Boom Goes The Dynamite: Exploring The Destructive World Of ‘Just Cause 3’

From the moment you hit the New Game button, Just Cause 3 delivers on the action. Why keep you waiting when there are structures to blow up, enemies to shoot, and choppers to hijack? For veterans of the series, you can still create devastation in your wake in the same fashion, albeit with some new features. For the newcomers, the islands of Medici is a large playground, where you’re free shoot and destroy almost anything in the world.

What Story?

Through all the destruction and shooting, I can tell you the skeleton outline of the story. Just like in past games, Rico Rodriguez is once again tasked with taking down a ruthless dictator, General Di Ravello in this case. However, the undertaking is a bit more personal, as Di Ravello’s reign affects Rico’s home of Medici. Other than that, I really couldn’t tell you more about it. As soon as I went through the first few missions to learn the new mechanics of the game, I went off the beaten path and set to work on liberating territories, one city at a time.

For the most part, it’s the same routine: Destroy enemy assets, such as transformers, speakers, statues of Di Ravello, etc.; fight off enemies trying to shoot you in the process; and then take down the oppressing regime’s flag and raise it with the liberated Medici flag. As always, your trusty grappling hook and parachute are available, but the game also added a wingsuit, making freefall scenarios more than just falling straight down. Now, you can leap off a high point and fly into a town a few miles away if you don’t hit the ground. It’s definitely faster than using the parachute or driving a car.

Liberation, By Any Means

Although the liberation process is the same as previous Just Cause titles in terms of the big picture, there are various methods of taking down occupied towns. You can go on foot and just use the grappling hook, which can not only tether to the ground and attach to various objects, but can also drag certain structures down without the wire being attached to Rico’s arm. For me, this was the my modus operandi for most encounters. However, you can also take care of business from the air with an attack helicopter or plane. Just make sure to steer clear of, or disarm, the enemy surface-to-air missiles first. Either way, your screen is going to be full of explosions.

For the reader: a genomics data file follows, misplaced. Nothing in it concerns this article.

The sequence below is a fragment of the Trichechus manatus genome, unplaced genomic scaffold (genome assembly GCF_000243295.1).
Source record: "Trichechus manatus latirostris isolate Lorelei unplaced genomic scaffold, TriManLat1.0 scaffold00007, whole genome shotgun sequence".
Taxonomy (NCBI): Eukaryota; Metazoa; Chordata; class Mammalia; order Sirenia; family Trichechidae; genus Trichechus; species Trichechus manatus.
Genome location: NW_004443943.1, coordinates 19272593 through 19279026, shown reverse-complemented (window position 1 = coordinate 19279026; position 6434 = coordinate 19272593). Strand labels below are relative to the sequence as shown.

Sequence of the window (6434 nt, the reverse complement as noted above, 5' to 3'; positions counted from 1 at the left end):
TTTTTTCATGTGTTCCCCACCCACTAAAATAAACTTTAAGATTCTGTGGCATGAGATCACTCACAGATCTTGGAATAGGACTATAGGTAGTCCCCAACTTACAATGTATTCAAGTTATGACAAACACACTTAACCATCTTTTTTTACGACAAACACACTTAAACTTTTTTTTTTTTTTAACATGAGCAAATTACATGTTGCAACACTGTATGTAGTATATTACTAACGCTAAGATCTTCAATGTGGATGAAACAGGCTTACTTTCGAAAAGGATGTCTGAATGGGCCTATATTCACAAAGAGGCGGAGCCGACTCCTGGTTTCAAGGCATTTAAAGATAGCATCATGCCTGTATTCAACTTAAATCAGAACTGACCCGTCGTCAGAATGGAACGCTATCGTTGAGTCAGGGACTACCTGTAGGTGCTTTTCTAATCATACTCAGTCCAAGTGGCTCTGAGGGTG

As you take on larger enemy bases, specifically command posts or expansive installations, you gain access to more powerful weapons and vehicles. However, I needed to upgrade my arsenal only once or twice, and I could still take down hordes of infantry units, helicopters and tanks.

Additional abilities, such as your grenades detonating on impact or a nitrous boost for your plane, can be unlocked by spending gears. These gears are earned throughout Medici in the form of various challenges, such as a simple dash from point A to B, or something more intense such as delivering a bomb-ridden car to an enemy base. Just like the weapons, I didn’t really need to get the extra mods to be effective in combat. Sure, a few of them helped out in a pinch, but in the grand scheme of things, they weren’t something I yearned to do throughout the game.

And that’s the beauty of Just Cause 3. You don’t need the most powerful weapon to take over enemy posts. Sure, it would make the process easier, but there’s nothing stopping you from sticking with the guns on your back to begin ousting the enemy from the towns and bases. If you do need a more powerful arsenal, you can order it as you go through Rebel Drops. Throw a flare on the ground with the supplies you requested, and you’ll soon see a large shipping crate drop from the sky. Once it hits the ground, it comically explodes in a fury of fireworks and confetti, revealing your weapons or a vehicle. (How they fit a twin-engine plane inside a shipping crate is beyond me.)